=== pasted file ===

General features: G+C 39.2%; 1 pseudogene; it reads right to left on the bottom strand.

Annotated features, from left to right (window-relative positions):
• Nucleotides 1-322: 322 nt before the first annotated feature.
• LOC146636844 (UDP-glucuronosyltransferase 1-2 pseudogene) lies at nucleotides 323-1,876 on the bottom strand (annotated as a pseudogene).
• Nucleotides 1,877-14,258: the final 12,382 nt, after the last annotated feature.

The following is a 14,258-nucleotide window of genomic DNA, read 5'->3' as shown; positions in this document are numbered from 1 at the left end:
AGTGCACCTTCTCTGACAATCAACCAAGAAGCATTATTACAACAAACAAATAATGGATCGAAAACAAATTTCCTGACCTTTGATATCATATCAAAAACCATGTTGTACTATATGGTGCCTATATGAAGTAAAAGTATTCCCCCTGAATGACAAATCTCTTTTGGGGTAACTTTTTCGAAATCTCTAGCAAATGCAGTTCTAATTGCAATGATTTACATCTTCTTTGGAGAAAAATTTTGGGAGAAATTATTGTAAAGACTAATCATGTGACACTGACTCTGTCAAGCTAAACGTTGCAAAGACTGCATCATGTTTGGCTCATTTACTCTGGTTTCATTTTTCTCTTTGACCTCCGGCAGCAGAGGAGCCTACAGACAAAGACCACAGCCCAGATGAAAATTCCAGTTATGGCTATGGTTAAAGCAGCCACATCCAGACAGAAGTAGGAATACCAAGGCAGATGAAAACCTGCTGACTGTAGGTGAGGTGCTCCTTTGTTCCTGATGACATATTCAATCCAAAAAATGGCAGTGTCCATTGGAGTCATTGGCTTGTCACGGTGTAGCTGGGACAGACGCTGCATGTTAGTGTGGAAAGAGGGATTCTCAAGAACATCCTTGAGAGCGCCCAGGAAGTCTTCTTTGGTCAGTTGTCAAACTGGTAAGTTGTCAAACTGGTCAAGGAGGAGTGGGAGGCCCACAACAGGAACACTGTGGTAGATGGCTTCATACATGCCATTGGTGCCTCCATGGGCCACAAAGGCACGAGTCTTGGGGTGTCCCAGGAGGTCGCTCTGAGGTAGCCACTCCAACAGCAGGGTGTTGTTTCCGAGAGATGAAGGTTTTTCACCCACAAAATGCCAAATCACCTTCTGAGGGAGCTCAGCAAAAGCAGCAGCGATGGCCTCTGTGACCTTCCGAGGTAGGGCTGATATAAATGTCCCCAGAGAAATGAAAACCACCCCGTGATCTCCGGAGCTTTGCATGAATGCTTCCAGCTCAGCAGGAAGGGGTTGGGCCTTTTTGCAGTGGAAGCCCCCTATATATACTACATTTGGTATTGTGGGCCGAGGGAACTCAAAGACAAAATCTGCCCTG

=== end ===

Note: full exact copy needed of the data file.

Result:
General features: G+C 39.2%; 1 pseudogene; it reads right to left on the bottom strand.

Annotated features, from left to right (window-relative positions):
• Nucleotides 1-322: 322 nt before the first annotated feature.
• LOC146636844 (UDP-glucuronosyltransferase 1-2 pseudogene) lies at nucleotides 323-1,876 on the bottom strand (annotated as a pseudogene).
• Nucleotides 1,877-14,258: the final 12,382 nt, after the last annotated feature.

The following is a 14,258-nucleotide window of genomic DNA, read 5'->3' as shown; positions in this document are numbered from 1 at the left end:
AGTGCACCTTCTCTGACAATCAACCAAGAAGCATTATTACAACAAACAAATAATGGATCGAAAACAAATTTCCTGACCTTTGATATCATATCAAAAACCATGTTGTACTATATGGTGCCTATATGAAGTAAAAGTATTCCCCCTGAATGACAAATCTCTTTTGGGGTAACTTTTTCGAAATCTCTAGCAAATGCAGTTCTAATTGCAATGATTTACATCTTCTTTGGAGAAAAATTTTGGGAGAAATTATTGTAAAGACTAATCATGTGACACTGACTCTGTCAAGCTAAACGTTGCAAAGACTGCATCATGTTTGGCTCATTTACTCTGGTTTCATTTTTCTCTTTGACCTCCGGCAGCAGAGGAGCCTACAGACAAAGACCACAGCCCAGATGAAAATTCCAGTTATGGCTATGGTTAAAGCAGCCACATCCAGACAGAAGTAGGAATACCAAGGCAGATGAAAACCTGCTGACTGTAGGTGAGGTGCTCCTTTGTTCCTGATGACATATTCAATCCAAAAAATGGCAGTGTCCATTGGAGTCATTGGCTTGTCACGGTGTAGCTGGGACAGACGCTGCATGTTAGTGTGGAAAGAGGGATTCTCAAGAACATCCTTGAGAGCGCCCAGGAAGTCTTCTTTGGTCAGTTGTCAAACTGGTAAGTTGTCAAACTGGTCAAGGAGGAGTGGGAGGCCCACAACAGGAACACTGTGGTAGATGGCTTCATACATGCCATTGGTGCCTCCATGGGCCACAAAGGCACGAGTCTTGGGGTGTCCCAGGAGGTCGCTCTGAGGTAGCCACTCCAACAGCAGGGTGTTGTTTCCGAGAGATGAAGGTTTTTCACCCACAAAATGCCAAATCACCTTCTGAGGGAGCTCAGCAAAAGCAGCAGCGATGGCCTCTGTGACCTTCCGAGGTAGGGCTGATATAAATGTCCCCAGAGAAATGAAAACCACCCCGTGATCTCCGGAGCTTTGCATGAATGCTTCCAGCTCAGCAGGAAGGGGTTGGGCCTTTTTGCAGTGGAAGCCCCCTATATATACTACATTTGGTATTGTGGGCCGAGGGAACTCAAAGACAAAATCTGCCCTG